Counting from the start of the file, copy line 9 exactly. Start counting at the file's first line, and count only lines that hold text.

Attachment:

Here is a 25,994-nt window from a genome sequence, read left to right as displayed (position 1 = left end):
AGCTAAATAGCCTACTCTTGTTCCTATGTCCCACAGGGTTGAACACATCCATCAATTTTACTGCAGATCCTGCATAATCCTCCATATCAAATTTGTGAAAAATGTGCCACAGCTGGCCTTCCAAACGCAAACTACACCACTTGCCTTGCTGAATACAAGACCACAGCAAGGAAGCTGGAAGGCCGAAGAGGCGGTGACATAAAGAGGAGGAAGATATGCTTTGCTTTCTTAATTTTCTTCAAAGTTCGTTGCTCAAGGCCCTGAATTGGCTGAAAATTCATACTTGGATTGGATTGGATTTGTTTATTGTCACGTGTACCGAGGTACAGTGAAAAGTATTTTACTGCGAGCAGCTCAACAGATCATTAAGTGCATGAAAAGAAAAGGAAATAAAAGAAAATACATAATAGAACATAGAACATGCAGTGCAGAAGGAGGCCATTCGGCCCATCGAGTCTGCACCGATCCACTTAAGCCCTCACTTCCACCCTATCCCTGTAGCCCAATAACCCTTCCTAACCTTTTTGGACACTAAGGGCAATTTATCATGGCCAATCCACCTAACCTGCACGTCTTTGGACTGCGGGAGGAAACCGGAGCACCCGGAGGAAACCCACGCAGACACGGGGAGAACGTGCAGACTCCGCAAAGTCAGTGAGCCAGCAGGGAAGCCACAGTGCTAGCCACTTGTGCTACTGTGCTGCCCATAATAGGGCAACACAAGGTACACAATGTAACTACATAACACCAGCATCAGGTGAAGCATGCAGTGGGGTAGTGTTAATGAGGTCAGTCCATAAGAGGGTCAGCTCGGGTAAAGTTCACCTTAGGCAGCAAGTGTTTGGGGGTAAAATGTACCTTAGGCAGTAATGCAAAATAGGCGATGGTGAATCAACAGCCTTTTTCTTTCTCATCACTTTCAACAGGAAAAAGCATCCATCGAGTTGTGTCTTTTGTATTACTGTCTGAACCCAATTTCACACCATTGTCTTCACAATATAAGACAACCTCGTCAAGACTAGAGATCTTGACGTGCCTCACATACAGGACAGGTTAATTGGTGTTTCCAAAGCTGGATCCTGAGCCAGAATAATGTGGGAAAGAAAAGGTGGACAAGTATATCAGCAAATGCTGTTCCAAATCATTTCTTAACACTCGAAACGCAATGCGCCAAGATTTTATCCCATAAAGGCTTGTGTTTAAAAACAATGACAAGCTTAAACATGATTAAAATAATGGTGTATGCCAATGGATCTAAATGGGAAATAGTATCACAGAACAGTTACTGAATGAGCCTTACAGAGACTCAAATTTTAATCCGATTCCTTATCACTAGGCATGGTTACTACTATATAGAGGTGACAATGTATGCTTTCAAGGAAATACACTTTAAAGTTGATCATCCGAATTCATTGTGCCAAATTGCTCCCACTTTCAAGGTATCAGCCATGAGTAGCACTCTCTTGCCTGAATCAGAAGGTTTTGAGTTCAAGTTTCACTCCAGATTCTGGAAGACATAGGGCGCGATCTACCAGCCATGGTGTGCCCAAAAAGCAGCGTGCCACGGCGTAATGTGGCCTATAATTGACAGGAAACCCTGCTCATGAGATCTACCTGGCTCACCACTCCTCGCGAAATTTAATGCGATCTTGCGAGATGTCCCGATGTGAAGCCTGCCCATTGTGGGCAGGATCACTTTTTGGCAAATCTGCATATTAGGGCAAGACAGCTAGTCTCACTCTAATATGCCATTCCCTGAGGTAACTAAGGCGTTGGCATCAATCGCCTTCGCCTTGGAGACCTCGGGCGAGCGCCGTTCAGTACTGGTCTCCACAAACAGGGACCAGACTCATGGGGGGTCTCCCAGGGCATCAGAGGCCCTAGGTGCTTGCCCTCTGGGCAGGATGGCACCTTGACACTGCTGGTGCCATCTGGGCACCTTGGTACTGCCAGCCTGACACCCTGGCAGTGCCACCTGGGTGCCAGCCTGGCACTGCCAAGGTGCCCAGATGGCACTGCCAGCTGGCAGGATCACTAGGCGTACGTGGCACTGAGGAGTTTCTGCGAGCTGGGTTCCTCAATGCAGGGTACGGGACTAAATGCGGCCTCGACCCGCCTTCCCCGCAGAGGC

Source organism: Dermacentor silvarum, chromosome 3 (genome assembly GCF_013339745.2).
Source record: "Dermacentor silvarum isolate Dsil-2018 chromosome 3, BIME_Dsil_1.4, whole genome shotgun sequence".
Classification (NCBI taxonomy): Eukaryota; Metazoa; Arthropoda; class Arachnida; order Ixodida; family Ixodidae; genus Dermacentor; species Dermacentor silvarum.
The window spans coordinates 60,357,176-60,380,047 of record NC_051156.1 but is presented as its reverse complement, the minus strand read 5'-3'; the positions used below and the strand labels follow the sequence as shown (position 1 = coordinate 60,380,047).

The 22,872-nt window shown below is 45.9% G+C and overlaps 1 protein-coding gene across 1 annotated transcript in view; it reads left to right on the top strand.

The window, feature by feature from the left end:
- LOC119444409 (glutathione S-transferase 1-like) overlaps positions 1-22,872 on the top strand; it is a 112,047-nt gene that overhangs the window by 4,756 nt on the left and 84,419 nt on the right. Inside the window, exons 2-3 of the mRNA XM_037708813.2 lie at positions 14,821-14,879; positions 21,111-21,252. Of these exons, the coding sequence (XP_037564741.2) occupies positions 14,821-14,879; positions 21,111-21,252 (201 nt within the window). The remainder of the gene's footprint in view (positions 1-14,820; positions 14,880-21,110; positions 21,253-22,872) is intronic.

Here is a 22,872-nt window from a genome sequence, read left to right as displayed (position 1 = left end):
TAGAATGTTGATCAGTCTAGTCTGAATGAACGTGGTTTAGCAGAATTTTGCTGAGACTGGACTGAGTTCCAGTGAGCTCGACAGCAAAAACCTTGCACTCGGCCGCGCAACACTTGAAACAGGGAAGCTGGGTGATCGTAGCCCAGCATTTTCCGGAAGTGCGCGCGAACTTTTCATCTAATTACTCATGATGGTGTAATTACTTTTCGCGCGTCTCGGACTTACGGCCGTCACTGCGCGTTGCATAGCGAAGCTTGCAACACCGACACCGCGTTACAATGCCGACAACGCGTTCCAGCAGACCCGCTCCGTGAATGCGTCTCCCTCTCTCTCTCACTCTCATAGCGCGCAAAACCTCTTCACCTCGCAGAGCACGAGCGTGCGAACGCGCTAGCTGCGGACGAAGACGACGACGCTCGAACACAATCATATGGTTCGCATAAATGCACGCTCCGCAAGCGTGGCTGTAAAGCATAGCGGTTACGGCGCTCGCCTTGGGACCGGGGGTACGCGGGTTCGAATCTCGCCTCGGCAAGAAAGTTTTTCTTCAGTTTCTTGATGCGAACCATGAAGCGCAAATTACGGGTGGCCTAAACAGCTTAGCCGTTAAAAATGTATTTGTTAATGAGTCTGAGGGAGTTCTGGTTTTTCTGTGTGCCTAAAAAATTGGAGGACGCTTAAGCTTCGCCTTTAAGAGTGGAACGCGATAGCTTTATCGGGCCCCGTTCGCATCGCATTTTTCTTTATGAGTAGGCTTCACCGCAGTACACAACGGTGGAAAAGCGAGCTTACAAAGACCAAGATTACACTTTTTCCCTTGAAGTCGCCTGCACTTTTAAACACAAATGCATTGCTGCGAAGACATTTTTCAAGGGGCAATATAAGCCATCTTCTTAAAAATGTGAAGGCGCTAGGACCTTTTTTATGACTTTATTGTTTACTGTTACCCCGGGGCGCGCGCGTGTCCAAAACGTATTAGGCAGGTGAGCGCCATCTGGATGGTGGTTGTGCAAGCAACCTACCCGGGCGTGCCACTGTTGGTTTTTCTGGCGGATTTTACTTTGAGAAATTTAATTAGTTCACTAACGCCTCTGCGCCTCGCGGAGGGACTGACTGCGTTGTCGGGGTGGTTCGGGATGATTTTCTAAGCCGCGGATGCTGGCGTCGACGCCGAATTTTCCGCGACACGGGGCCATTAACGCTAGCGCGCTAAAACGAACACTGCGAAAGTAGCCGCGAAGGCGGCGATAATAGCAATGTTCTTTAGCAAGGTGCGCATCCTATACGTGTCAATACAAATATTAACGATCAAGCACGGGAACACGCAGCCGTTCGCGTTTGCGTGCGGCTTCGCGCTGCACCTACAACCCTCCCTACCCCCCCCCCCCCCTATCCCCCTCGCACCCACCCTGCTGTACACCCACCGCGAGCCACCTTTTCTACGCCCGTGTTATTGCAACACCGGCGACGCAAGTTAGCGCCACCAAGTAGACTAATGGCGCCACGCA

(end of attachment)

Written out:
- LOC119444409 (glutathione S-transferase 1-like) overlaps positions 1-22,872 on the top strand; it is a 112,047-nt gene that overhangs the window by 4,756 nt on the left and 84,419 nt on the right. Inside the window, exons 2-3 of the mRNA XM_037708813.2 lie at positions 14,821-14,879; positions 21,111-21,252. Of these exons, the coding sequence (XP_037564741.2) occupies positions 14,821-14,879; positions 21,111-21,252 (201 nt within the window). The remainder of the gene's footprint in view (positions 1-14,820; positions 14,880-21,110; positions 21,253-22,872) is intronic.